Words by LAUREN WILLIAMS
Sounds like: the distinctive Brit-pop of Noel Gallagher’s High Flying Birds and Oasis, intermingled with the late 80s vibes of rockers Blur and The Stone Roses.
A few months ago, DMA’s had never released a song or performed together. Yet since exploding onto Sydney’s music scene amid a haze of Brit garage rock, the Newtown trio showcased their self-titled EP in a sold out show at Goodgod.
Support duo LCMT delivered a unique blend of Brit-pop vocals, programmed beats and psych-pop guitars with a plethora of pedals. Five-piece Conics also boosted energy levels with drum-machine rhythms, sweeping synths, pop melodies and dance vibes.
With the crowd now buzzing and packed in tightly, DMA’s cruised onstage and kicked off with the explosive ‘Feels Like 37’. Joined by three extra performers on guitar, bass and drums, the sound was incredibly full, with all six musicians displaying an impressive and unfaltering unity.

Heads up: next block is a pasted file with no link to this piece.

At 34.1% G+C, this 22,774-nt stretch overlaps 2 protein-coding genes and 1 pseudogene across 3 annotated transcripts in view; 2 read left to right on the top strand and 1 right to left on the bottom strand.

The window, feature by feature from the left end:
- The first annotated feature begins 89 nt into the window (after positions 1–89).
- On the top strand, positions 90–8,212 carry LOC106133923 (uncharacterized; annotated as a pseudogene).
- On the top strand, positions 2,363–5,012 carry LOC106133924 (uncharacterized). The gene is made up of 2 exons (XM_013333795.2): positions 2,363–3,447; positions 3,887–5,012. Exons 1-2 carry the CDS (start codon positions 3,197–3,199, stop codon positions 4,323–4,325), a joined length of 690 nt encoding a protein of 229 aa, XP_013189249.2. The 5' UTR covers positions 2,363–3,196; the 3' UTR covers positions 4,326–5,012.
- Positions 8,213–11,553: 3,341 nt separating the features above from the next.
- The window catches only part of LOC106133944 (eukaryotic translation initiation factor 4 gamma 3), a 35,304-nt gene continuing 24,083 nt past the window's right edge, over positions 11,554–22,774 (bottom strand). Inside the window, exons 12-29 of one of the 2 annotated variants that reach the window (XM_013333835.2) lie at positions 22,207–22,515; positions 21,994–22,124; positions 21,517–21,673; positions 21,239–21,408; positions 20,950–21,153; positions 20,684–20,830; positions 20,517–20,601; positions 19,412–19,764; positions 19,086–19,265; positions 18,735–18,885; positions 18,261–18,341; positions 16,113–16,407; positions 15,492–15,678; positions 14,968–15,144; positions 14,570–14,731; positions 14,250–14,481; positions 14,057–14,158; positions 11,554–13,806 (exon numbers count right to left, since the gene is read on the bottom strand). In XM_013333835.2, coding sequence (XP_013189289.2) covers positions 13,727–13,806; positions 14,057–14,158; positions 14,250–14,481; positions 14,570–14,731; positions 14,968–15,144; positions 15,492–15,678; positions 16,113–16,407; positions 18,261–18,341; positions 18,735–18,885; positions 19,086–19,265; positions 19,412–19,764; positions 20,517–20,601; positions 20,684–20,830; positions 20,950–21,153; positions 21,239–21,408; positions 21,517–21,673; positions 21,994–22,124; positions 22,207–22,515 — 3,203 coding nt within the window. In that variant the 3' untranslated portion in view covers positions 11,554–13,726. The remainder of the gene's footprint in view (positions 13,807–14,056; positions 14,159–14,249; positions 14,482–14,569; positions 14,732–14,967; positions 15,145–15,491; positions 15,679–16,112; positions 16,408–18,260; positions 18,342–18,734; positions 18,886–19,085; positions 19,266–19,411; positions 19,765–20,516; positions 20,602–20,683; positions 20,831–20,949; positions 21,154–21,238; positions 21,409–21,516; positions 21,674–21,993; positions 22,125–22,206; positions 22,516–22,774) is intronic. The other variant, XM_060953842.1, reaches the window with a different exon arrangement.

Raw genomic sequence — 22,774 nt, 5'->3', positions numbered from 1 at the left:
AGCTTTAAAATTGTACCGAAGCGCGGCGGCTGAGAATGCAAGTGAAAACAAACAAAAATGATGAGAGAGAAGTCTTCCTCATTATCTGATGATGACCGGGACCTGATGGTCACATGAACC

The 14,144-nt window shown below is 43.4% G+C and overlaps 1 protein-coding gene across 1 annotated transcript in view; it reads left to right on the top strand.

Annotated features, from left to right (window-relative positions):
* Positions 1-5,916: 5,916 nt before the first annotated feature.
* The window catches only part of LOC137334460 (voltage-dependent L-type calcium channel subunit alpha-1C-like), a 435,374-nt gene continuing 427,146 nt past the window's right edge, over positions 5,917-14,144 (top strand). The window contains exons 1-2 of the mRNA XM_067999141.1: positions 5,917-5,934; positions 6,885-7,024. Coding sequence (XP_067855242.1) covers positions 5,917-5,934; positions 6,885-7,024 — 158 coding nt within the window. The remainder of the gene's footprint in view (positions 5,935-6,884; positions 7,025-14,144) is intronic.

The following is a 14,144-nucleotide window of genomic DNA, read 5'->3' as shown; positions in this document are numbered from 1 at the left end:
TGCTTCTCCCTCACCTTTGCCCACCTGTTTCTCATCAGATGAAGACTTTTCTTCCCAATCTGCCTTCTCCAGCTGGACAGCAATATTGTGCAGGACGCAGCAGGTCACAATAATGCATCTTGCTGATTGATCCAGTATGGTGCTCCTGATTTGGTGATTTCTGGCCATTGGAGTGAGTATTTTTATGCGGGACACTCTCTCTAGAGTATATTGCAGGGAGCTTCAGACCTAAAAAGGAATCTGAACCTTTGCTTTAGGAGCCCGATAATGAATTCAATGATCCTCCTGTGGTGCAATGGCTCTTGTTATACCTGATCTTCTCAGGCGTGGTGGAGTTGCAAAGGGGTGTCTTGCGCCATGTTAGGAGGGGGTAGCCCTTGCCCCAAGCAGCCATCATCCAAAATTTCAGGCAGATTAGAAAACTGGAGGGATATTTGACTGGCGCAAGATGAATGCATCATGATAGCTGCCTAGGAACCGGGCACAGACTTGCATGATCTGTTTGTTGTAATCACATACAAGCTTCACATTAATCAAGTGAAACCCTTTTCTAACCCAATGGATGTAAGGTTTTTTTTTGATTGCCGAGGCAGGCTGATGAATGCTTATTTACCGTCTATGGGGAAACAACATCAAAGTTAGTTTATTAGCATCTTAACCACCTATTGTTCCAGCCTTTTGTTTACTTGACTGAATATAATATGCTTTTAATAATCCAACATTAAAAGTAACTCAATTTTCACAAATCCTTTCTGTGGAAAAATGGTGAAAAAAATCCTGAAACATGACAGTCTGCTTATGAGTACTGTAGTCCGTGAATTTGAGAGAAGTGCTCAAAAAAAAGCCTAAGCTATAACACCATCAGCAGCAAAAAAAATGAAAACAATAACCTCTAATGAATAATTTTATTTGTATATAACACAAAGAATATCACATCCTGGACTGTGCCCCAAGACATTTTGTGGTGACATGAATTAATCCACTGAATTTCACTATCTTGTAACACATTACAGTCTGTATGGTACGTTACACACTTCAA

Aside from some sound issues with level adjustments and a recurring bassy feedback, the set was difficult to fault. These guys tie Brit-pop and garage rock together seamlessly. Energetic drumming and rhythmic acoustic guitar drive the songs, beneath distorted guitar melodies, warm bass lines and Mancunian-esque vocals.
While the enlarged band left little space on Goodgod’s tiny stage, singer Tommy O’Dell seemed far from confined. Throwing his arms towards the crowd, he proclaimed his lyrics with an unfazed confidence that would deceive many into thinking he had sung in bands before.
Later in the set, debut single ‘Delete’ amply validated all the hype it has instigated around DMA’s since its release. Building gradually from stripped-back acoustic beginnings towards a reverb-drenched breakdown, it had the crowd arm in arm, cheering: “Let it all oooouut!”
With a hit EP, a solid fan base and numerous sold out shows under their belts within a few short months, it looks like we can expect big things from DMA’s.